A previously overlooked entry in a 15th-century manuscript has been uncovered, providing vital new evidence that one of medieval England’s most influential figures was, contrary to belief, a saint.
I will discuss first the differences in the narrative teatments of disability by various hagiographers, and their attempts at explaining its source or reason depending on their religious and moral agendas.
A look at one of the most important relics of the Middle Ages: the hair of the Virgin Mary.
In the Middle Ages, December meant a celebration of jolly old St. Nicholas along with a host of other sainted figures and important moments in the Christian story. This week, Danièle presents a quick guide to medieval holiday saints and feasts.
In the past few years, trans and genderqueer issues have come to the forefront both in society and in the way scholars are approaching medieval studies. But what do these terms mean? And how do we apply them responsibly to the past? This week, Danièle speaks with Alicia Spencer-Hall and Blake Gutt about trans and genderqueer scholarship in medieval studies.
By Chris Petitt San Clemente is one of the Roman tituli, the twenty-some late antique churches that continue to animate the modern landscape of…
Seven papers from the Dublin Festival of History, International Viking Seminar 2023
Even a quick glance at medieval history will reveal that there are a lot of saints from the Middle Ages. How many are there? The short answer is that we don’t know exactly and that the number is still growing.
This book offers an English translation of a medieval account of Saint Enda of Aran, a significant figure in early Irish Christianity.
What would you call a man who crosses a river by walking on water to throw a cabbage head at his opponent? A fool, for sure, but no ordinary fool. He is a fool of God.
Not every saint gets a contemporary biography, let alone two, but fifteenth-century French saint Colette is among them. This week, Danièle speaks with…
This week on The Medieval Podcast, Danièle (with the help of her new puppy) introduces some of the most popular saints of the Middle Ages, along with their iconography, so you can spot them in medieval art.
A new addition to the Oxford Medieval Texts series, The Life and Miracles of Saint Godric, Hermit of Finchale is a twelfth-century hagiographic account of a hermit who lived in northern England.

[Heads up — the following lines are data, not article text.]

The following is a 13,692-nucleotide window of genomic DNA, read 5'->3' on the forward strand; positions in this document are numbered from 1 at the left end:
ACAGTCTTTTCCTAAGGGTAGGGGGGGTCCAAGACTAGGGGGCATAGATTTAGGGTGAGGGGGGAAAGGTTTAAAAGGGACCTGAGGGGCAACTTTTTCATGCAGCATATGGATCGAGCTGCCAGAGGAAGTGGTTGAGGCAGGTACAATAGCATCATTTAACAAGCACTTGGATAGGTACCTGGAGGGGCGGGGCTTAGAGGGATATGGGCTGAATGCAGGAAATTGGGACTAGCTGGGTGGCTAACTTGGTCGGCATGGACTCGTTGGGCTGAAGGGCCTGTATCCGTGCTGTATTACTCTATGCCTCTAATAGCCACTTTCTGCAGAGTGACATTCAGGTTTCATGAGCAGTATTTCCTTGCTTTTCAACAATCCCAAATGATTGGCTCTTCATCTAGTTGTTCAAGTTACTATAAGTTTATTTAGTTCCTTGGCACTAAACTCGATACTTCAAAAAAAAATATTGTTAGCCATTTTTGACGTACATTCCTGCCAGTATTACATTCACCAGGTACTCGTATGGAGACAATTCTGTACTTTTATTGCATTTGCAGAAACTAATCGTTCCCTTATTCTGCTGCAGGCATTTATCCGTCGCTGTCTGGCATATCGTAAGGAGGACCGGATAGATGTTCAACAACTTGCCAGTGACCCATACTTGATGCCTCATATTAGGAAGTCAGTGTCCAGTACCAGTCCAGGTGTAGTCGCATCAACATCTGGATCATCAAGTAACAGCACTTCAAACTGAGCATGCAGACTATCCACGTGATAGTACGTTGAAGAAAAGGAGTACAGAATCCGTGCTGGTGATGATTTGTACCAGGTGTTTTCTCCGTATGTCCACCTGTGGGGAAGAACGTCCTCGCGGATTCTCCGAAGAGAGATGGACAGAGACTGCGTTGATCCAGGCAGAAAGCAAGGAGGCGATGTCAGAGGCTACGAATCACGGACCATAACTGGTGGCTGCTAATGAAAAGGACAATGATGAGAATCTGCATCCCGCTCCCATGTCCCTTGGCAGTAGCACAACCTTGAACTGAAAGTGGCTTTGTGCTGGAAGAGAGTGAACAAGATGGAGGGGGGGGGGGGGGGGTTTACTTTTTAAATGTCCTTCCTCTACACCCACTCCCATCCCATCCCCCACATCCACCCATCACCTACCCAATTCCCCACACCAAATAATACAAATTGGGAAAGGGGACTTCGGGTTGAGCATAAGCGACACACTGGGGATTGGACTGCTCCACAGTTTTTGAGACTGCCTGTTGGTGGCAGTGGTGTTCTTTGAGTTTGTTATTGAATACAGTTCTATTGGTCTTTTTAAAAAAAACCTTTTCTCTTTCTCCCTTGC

What I’m going to do is first to give an introduction to the royal saints who appear in the Calendar of the Prayer Book to talk about their lives and the history of their veneration, and then to think about what their inclusion in that calendar can tell us about the intertwined history of the English monarchy and the English church.
By Riccardo Macchioro In today’s world, people are pretty much accustomed to the concepts of “fake news” and “propaganda” (albeit, we might say,…
Medieval monasteries cared about the way in which they presented themselves to the world no less than todays’ celebrities and businesses do.
The story of how the grandmother of Jesus became an important figure in medieval Christianity.
St. Francis of Assisi (c.1181-1226) and Giotto (c.1270-1337), would change the history of religion, art and ecology. Some 800 years later, geologists would examine the limestone used to construct the Basilica of St. Francis at Assisi and would discover the secret behind the extinction of the dinosaurs.
In the Middle Ages, making it to Sainthood was a tedious process. Though, being murdered in the Canterbury Cathedral was a good starting point.
Despite the huge importance attributed to these men and their activities in modern scholarship, national narratives, and Slavic Orthodox identity, our knowledge about them rests largely on two texts whose interests are quite different from our own. What do we really know about them?
In the Middle Ages, the legend of Saint Ursula and her extraordinarily courageous retinue of eleven thousand virgins was, for many writers and artists, a wellspring of inspiration.
One of the world’s most well-known and beloved medieval saints is, of course, St. Francis, a man who faced many tribulations in the form of physical illness and disability. This week on The Medieval Podcast, Danièle speaks with Donna Trembinski about what we can learn about the person behind the saint by studying how his physical life affected his spiritual life.
If St. George is venerated in the present day, his reputation reaches back to the Middle Ages and Late Antiquity.